Sep 062011
 

Deb Perelman of Smitten Kitchen (left), says that absolutely, bloggers should charge for recipes. That's Kate McDermott of Art of the Pie in the middle and me on the right. (Photo by Lora Giorgi, Cake Dutchess)

What a difference a year makes. Last year at The International Food Blogger Conference (IFBC), Amy Sherman of Cooking With Amy got a ton of push-back on our recipe-writing panel when she suggested food bloggers should get paid for recipes.

Even I wrote a conflicted piece on giving recipes away for free, which continues to be one of my most-commented upon posts ever.

This year, at IFBC in New Orleans this past weekend, Deborah Perelman of Smitten Kitchen stated, firmly, that bloggers should not give away recipes for free because companies make money from them. There was silence. Hobby bloggers occupied half the room.

And then a woman in the audience, from Wilton, said her company pays for recipes, and that bloggers should always ask for payment. Shauna James Ahern of Gluten-Free Girl, also in the audience, tweeted: “Love hearing @thesmitten, @katemcdermott, and @diannej encouraging women to advocate for themselves when charging for recipes. #IFBCNOLA.”

That’s an improvement over last year, when people talked about giving away recipes for “goodwill” and “connection.” But complicated questions remain about who is asking for these recipes, what you get from giving them away, and what should you charge or not charge in each case. Let’s look at three examples:

  1. Company or corporations: These firms have budgets to pay for work.The rate is anywhere from $250 to $600 per original recipe, according to recipe developers I spoke to when doing research for the IFBC panel. Groceries for testing are never included in the price, and the company will probably own the recipe. Some companies want to pay you in goods. If so, the goods should be worth more than the fee to make it worthwhile.
  2. Cookbook author. If an author wants to put your recipe in her cookbook, charge him or her a nominal fee, unless it’s for a charity you deem worthwhile. But how much, and what if they say they can’t pay? Decide if it’s worth it. An obscure book with a small publishing company might have few readers. On the other hand, it doesn’t cost you much for a recipe already published on your website to appear in a book. And on the other hand, if you believe inclusion would be prestigious, such as in the Food52 cookbook, then you might find it worthwhile from a credibility standpoint.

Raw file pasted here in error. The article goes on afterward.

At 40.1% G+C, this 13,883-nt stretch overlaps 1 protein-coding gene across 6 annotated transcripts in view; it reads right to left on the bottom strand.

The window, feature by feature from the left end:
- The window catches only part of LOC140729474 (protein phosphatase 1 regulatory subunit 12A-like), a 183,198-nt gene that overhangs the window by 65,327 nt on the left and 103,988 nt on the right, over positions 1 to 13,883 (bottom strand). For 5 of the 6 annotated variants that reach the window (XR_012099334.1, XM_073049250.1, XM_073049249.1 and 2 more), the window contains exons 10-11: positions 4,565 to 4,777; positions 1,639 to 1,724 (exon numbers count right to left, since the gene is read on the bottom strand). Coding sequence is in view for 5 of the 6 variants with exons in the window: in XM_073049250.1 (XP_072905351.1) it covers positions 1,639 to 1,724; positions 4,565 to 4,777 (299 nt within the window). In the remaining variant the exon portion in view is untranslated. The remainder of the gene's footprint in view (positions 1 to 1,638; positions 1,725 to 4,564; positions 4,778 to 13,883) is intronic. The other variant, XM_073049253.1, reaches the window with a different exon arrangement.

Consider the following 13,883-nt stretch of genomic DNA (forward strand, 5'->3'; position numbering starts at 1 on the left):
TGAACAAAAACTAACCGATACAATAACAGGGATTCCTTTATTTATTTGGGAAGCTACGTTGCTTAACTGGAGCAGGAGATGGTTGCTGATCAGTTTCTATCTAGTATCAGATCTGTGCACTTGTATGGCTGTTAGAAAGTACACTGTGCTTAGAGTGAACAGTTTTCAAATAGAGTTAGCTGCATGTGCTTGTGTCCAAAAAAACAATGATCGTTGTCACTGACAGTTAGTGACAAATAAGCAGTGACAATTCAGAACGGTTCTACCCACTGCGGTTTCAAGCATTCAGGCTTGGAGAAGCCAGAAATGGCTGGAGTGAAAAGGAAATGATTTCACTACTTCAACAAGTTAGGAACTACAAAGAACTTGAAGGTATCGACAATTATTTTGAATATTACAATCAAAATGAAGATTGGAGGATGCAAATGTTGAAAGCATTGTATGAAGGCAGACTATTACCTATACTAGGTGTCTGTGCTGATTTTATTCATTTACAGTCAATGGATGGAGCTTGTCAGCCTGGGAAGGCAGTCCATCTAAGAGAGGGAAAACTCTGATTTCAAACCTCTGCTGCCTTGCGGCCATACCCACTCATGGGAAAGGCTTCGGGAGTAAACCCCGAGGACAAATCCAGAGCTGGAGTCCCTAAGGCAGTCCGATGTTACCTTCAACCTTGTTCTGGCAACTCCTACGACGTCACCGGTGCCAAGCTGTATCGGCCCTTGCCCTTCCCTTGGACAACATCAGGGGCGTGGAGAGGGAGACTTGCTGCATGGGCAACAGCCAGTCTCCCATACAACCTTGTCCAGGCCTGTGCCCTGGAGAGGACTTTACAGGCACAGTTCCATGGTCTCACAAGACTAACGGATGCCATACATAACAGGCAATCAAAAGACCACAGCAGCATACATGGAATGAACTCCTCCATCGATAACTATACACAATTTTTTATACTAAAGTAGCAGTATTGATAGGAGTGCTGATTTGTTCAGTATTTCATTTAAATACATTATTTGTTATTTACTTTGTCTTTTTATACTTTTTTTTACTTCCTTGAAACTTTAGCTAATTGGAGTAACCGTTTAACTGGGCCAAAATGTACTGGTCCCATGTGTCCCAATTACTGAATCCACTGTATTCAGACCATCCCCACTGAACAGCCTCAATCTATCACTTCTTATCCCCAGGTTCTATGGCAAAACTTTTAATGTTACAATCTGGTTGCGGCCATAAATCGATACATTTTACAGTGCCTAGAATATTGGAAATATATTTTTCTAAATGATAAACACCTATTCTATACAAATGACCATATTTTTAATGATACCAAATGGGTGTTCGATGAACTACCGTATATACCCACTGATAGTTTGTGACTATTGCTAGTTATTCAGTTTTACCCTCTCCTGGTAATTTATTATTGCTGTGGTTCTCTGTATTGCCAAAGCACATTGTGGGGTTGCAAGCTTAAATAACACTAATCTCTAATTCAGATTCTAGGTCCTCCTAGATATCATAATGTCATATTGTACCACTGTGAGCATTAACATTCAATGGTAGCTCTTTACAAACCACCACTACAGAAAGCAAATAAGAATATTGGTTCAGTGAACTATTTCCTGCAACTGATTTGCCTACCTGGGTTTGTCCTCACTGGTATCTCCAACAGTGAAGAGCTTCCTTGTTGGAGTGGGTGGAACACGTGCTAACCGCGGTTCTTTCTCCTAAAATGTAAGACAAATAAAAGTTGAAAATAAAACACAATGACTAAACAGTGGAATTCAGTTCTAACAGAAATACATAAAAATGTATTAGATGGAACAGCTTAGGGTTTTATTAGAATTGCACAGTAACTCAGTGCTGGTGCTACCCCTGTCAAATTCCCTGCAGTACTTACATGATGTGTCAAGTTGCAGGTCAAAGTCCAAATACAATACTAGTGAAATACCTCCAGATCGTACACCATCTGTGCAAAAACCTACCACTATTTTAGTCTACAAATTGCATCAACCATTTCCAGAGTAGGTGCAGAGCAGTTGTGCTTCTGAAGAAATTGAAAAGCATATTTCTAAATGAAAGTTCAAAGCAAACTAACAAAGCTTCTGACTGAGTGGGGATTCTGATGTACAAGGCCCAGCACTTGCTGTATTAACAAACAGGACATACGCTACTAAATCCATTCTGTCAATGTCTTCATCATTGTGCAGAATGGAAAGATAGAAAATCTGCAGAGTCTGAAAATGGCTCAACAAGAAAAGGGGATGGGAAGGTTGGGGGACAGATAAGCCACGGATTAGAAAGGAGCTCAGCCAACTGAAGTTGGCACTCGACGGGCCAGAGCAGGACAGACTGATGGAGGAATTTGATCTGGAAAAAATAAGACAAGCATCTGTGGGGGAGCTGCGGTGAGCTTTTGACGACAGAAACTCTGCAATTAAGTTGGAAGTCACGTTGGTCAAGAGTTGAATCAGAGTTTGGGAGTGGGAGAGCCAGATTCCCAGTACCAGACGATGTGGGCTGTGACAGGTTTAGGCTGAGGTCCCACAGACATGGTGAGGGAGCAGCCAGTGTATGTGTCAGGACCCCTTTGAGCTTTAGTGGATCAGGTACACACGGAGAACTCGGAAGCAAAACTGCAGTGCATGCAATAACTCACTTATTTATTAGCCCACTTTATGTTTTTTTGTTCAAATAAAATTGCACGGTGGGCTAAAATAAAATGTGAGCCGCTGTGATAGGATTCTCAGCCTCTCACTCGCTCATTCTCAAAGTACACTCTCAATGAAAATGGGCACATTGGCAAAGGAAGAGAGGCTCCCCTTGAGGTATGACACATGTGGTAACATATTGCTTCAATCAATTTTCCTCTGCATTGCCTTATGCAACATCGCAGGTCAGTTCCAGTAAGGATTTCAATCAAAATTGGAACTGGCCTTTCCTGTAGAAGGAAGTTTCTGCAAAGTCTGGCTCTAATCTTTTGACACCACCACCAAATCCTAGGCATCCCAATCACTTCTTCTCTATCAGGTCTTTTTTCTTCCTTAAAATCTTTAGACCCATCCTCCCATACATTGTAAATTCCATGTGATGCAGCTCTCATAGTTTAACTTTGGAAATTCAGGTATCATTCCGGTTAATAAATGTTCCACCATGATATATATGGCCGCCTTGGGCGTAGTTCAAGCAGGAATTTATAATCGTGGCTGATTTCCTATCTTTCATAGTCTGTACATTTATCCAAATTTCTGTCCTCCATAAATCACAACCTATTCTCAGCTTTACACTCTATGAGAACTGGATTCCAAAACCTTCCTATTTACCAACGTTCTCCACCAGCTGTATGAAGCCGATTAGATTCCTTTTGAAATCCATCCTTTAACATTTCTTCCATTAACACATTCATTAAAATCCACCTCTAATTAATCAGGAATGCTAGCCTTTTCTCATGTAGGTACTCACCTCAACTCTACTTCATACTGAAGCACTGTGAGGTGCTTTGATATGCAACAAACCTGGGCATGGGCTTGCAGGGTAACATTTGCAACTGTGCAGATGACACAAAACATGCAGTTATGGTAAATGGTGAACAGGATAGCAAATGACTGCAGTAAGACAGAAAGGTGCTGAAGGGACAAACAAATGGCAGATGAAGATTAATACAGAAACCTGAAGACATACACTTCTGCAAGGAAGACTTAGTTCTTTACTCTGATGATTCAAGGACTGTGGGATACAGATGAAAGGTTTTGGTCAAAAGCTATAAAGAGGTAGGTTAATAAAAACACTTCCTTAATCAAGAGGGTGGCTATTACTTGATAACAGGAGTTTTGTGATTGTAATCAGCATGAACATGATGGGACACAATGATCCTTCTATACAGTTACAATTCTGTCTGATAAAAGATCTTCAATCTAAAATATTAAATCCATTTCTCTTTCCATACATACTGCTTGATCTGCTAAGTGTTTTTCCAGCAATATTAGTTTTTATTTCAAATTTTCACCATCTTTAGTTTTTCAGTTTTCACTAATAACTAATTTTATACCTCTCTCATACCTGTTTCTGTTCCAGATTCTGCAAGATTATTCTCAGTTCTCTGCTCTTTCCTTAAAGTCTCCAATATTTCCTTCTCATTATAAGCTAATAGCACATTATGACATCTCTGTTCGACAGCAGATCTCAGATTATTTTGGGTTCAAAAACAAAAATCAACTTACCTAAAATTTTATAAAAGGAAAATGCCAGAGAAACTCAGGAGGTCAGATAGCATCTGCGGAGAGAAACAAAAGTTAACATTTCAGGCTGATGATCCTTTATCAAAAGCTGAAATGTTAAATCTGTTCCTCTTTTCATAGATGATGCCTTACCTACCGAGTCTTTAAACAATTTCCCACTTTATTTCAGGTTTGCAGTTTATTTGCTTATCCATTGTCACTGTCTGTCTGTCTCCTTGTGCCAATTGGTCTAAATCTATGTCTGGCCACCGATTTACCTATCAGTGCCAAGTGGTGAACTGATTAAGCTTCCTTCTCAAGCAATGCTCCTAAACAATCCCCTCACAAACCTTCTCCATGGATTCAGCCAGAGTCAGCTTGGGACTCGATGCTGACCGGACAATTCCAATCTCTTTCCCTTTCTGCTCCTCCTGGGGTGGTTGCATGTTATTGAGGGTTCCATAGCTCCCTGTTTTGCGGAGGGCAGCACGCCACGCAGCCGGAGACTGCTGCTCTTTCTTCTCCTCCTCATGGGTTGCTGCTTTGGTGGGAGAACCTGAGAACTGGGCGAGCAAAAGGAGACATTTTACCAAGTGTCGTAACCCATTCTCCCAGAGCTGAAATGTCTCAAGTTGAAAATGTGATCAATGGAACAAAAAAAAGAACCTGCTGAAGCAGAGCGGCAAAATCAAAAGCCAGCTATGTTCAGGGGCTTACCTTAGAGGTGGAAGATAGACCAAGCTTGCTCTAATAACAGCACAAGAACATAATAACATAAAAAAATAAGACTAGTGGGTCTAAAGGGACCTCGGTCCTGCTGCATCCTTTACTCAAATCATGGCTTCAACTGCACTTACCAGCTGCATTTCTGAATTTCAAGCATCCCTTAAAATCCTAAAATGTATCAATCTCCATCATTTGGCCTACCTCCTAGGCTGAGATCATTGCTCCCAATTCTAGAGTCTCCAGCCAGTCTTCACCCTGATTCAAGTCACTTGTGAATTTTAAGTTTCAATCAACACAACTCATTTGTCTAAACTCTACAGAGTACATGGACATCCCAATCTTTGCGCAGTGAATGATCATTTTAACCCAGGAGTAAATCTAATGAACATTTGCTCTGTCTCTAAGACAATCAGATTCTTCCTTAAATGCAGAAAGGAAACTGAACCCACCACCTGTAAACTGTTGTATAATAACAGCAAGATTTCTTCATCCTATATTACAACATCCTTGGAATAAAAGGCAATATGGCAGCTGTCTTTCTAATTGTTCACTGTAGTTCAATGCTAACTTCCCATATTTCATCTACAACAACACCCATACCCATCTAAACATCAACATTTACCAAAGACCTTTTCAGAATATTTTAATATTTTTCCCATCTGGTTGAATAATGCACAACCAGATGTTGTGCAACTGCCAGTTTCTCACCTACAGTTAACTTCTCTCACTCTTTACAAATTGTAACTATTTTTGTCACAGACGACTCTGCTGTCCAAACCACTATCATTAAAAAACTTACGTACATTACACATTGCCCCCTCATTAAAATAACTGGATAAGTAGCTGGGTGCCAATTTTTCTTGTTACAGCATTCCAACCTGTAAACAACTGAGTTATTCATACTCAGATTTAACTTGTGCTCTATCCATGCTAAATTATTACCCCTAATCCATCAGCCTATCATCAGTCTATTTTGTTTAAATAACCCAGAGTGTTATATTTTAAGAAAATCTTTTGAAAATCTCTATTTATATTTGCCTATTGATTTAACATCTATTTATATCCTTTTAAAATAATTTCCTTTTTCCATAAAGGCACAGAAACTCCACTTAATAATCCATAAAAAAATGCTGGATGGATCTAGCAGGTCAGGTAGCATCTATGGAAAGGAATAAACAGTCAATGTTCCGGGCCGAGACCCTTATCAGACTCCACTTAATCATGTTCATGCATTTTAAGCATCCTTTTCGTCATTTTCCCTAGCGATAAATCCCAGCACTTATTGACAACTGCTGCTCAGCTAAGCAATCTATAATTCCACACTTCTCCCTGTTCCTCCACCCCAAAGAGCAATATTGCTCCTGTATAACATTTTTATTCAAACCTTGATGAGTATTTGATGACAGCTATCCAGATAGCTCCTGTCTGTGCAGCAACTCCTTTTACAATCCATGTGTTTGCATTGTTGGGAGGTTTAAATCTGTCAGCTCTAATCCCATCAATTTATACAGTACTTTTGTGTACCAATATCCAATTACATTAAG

3. Company website. If someone offers to post a recipe from your blog for no pay, should you do it? I’d prefer that the answer is no, but I’ve worked with beginning bloggers who have given away content from blogs because it’s good for their credibility and creates incoming links. I don’t like it, but I understand. I just hope it’s a short-term philosophy that bloggers can use as a stepping stone to paid work.

The best approach, the panelists said, is to ask, “What is your budget?” Sometimes after saying no, companies come back with a budget. This moment can be the turning point for many food bloggers, who thought of themselves as hobbyists, and then find that people are willing to pay for their work. And they should. Just because writing recipes is your passion doesn’t mean you should do so for free, outside of your blog.

What is your experience? Has anything changed from last year? Are companies still asking for recipes for free, or is it more common to offer payment now? Are you at the point now where you won’t give away any content for free?

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For more posts about IFBC New Orleans and recipe writing, see:

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